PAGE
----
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MODULE 1. Magnetism

MODULE 2. Particle Physics

MODULE 3. Modern Physics

MODULE 4. Semicoductor Physics

MODULE 5. Superconductivty

MODULE 6. Optics

## LESSON 7. Heisenberg Uncertainty Principle

**Heisenberg Uncertainty Principle**

Heisenberg explained a principle which is aim toward importance of dual nature of the matter.

According to classical mechanics

- Suppose a particle is moving, so at any instant has a Fixed Position in space and definite momentum can be measured if the initial value are known.

But according to wave mechanics,

A particle is considered as a wave packets.

Now suppose, wave packet (concept of \[{\rm{\lambda }}\]) is small, the position of particle may be fixed but velocity or momentum of particle become indefinite.

In other way, wave packet is large, the velocity or momentum may be fixing and position of particle is indefinite.

Thus, certain (definite) position of the particle has uncertainty in momentum or velocity and certain momentum and velocity has uncertain in position of particle.

From these probabilities it is impossible to know

Where within the wave packet the particle is?

What is its exact momentum or velocity?

According to Heisenberg uncertainty principle

It is impossible to specify precisely and simultaneously the value of both of physical variables that describe the behavior of an atomic system.

Qualitative principle states

The order of magnitude of the product of the uncertainties in the knowledge of two variables must be at least Plank’s Constant

Let pair of two variables (physical variables) as position of particle and momentum of particle.

Δx Δp = h

Δx - Uncertainty in determining the position of particle.

Δp - Uncertainty in determining the momentum of particle

ΔE Δt = h

ΔE - Uncertainty in determining the energy

Δt - Uncertainty in determining in determining the time

Δj Δ\[\theta\] = h

Δj - Uncertainty in determining angular momentum

Δ\[\theta\] - Uncertainty in determining angle

Experimental Justification of uncertainty Principle

**(1) ****Determining of the position of a particle by microscope **

For the measured of position of a particle (electron) in the range of microscope the resolving power of the microscope can be measure the smallest distance between the two points,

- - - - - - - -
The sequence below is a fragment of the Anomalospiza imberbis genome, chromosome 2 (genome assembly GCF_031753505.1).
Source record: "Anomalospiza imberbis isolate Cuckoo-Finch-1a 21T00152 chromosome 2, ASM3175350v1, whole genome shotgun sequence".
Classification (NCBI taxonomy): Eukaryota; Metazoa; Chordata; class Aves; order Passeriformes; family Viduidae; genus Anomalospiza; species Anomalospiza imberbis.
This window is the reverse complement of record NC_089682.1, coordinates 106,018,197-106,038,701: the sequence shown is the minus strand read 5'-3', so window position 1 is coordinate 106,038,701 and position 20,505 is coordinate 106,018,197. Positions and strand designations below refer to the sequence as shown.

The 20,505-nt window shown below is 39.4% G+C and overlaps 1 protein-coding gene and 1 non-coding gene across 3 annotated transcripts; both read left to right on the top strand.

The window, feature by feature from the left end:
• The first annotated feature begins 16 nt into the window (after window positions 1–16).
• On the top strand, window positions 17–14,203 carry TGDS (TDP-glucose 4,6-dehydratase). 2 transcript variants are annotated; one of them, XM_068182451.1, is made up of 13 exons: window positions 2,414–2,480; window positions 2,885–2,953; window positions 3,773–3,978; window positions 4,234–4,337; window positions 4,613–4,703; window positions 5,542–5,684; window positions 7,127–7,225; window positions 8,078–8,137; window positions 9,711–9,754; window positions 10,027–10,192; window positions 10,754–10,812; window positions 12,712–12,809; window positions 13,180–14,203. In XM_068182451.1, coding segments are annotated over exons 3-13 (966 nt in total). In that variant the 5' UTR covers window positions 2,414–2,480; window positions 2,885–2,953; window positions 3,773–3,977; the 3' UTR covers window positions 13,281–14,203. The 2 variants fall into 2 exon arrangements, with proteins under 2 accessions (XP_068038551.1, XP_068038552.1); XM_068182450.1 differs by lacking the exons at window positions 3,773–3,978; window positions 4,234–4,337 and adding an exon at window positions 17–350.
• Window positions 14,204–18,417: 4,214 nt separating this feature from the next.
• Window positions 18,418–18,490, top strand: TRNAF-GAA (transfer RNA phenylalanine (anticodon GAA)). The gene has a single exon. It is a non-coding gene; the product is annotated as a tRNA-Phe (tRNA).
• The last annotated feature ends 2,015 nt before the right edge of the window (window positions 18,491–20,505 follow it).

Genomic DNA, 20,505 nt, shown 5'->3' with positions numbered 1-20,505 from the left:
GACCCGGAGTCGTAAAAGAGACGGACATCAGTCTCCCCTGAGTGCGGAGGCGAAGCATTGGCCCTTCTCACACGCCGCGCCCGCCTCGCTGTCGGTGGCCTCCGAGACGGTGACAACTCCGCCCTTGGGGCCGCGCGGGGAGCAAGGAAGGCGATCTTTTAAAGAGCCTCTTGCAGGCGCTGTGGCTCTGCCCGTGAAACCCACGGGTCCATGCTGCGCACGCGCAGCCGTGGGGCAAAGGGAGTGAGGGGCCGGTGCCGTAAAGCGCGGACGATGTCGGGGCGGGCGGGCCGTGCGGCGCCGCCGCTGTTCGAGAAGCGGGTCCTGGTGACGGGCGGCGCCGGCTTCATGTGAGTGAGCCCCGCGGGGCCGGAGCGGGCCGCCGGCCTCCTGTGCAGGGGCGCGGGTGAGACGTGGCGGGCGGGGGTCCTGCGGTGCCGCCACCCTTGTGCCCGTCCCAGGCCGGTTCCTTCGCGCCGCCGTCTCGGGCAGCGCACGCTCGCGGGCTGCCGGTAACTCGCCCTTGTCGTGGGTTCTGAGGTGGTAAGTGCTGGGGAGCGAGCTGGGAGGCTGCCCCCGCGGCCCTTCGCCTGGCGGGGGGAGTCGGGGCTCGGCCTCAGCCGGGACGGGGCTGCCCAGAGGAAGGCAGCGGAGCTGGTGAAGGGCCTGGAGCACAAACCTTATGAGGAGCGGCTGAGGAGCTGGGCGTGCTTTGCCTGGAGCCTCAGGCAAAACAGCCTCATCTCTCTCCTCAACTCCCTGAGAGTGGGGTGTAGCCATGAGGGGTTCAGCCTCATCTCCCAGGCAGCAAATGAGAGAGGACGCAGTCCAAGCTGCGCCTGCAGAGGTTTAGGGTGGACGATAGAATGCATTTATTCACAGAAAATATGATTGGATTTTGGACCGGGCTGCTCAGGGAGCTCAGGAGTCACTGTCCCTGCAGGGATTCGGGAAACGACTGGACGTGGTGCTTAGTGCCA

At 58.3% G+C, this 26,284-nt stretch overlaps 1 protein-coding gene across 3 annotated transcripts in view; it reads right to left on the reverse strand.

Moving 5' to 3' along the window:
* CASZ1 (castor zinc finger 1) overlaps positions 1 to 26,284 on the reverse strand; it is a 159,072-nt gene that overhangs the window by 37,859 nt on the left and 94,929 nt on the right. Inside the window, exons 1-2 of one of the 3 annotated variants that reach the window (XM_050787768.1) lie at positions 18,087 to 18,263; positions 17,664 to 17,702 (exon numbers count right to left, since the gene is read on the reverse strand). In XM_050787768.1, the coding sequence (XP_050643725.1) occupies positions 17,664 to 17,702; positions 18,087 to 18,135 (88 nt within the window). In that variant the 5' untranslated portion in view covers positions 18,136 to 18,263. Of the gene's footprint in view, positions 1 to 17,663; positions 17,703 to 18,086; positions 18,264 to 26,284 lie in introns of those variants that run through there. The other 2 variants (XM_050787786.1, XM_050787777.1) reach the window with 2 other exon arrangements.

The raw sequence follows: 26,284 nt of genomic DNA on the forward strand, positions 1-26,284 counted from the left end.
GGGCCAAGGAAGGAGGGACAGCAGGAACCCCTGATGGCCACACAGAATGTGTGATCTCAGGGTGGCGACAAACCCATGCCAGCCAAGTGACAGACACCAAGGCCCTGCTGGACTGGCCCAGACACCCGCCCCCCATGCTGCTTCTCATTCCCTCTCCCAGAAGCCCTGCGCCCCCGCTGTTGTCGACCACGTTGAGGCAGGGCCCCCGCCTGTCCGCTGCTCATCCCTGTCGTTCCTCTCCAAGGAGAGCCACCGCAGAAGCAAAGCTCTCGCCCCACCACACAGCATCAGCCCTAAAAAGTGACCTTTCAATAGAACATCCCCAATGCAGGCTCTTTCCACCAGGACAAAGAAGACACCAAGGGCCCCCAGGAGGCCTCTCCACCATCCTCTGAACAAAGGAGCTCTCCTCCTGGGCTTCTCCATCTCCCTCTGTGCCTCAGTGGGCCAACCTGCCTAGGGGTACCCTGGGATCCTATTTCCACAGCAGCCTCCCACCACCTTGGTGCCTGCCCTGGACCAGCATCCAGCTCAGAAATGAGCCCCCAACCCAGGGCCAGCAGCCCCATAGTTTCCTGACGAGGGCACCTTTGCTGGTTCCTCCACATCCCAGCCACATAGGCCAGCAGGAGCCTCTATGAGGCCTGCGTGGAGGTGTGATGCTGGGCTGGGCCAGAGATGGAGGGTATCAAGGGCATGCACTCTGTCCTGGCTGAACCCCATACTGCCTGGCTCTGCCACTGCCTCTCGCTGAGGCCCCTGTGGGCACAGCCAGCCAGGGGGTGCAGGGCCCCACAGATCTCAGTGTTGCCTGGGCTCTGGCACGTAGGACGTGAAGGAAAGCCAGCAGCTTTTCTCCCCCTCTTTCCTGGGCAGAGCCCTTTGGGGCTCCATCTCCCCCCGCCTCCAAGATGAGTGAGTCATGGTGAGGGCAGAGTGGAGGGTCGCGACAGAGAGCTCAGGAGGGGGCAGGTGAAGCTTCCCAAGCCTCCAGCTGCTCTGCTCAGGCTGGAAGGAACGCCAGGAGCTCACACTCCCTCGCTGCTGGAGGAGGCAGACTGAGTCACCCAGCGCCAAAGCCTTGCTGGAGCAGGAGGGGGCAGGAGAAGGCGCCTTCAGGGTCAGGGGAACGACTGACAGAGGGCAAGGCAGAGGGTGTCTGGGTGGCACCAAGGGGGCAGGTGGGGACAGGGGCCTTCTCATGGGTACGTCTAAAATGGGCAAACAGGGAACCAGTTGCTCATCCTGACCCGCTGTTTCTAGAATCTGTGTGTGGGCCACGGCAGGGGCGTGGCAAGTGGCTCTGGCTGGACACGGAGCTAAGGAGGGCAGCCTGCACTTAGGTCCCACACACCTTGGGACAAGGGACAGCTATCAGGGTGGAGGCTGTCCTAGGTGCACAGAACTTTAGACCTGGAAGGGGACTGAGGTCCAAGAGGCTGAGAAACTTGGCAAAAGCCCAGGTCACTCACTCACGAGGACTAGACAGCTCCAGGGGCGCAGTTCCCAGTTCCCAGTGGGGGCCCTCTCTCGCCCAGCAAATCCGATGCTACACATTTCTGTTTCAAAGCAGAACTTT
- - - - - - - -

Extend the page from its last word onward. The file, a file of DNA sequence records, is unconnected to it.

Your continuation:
Δ\[x={\lambda\over{2\sin \theta }}\]……..(1)

Δx - Uncertainty in determining the position of particle

\[\lambda\] - Wavelength of light used

\[\theta\] - Semi vertical angle of the cone of light

To observed the particle (position of electron), it is necessary a photon strikes the electron (particle) and scattered inside the microscope.

When a photon of initial momentum ρ = \[{h \over \lambda }\] after scattering (as a momentum is conserved in the collision) a particle enters in the field of view of microscope. A particle may be anywhere within angle 2\[\theta\]

Therefore, the momentum(x-component) in microscopic region is p sin \[\theta\] and -p sin \[\theta\]

Hence,

Δp = p sin \[\theta\] - (-p sin \[\theta\] )

Δp = 2p sin \[\theta\]

But , p = \[{h \over \lambda }\]

Δp = \[{{2h\sin\theta}\over\lambda}\]……..(2)

From (1) and (2)

Δx Δp = h

Product of uncertainties in position and momentum is of order of Plank’s Constant.

**(2) ****Diffraction by single slit**

Suppose a narrow beam of electrons passes through a single narrow slit (Δy) and produces a diffraction pattern on the screen.

Hence diffraction equation

\[d\sin \theta=n\lambda\]

For 1^{st} order

\[d\sin\theta=\lambda\]

d - Width of the slit = Δy

Δy sin \[\theta\] =\[\lambda\]

Regarding diffraction pattern of on screen, all electrons have passed through the slit. But we can’t say that exact position of a particle within slit

Hence the uncertainty can be determine the position of the electron equal to the width Δy.

Δy =\[{\lambda \over{\sin \theta }}\]

Here, initially electrons are moving along -axis and they have no component of momentum along -axis. After diffraction at the slit electrons are deviated from their initial path to form diffraction pattern and have a component . The y - component of momentum may lie between p sin \[\theta\] and -p sin\[\theta\].

The uncertainties in y – component of momentum = Δp = 2p sin\[\theta\]

But, p = \[{h \over \lambda }\]

Δp = 2p sin\[\theta\] = \[{{2h\sin\theta}\over\lambda }\]

Δy Δp = \[{\lambda\over{\sin \theta }}\] X \[{{2h\sin\theta }\over\lambda }\]

Δy Δp = 2h

Or

Δy Δp h

It shows the product of uncertainties in position and momentum is of order of Plank’s constant.